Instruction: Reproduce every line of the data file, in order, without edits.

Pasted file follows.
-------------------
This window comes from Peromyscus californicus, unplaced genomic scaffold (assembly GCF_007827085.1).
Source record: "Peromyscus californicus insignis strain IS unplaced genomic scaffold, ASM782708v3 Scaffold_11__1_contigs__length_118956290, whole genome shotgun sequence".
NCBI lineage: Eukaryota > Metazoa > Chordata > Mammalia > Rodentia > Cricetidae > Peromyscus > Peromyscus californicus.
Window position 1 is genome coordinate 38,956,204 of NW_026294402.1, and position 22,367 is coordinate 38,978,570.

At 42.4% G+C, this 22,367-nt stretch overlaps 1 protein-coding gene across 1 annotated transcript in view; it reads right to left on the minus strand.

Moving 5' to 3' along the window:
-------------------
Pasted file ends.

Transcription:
This window comes from Peromyscus californicus, unplaced genomic scaffold (assembly GCF_007827085.1).
Source record: "Peromyscus californicus insignis strain IS unplaced genomic scaffold, ASM782708v3 Scaffold_11__1_contigs__length_118956290, whole genome shotgun sequence".
NCBI lineage: Eukaryota > Metazoa > Chordata > Mammalia > Rodentia > Cricetidae > Peromyscus > Peromyscus californicus.
Window position 1 is genome coordinate 38,956,204 of NW_026294402.1, and position 22,367 is coordinate 38,978,570.

At 42.4% G+C, this 22,367-nt stretch overlaps 1 protein-coding gene across 1 annotated transcript in view; it reads right to left on the minus strand.

Moving 5' to 3' along the window: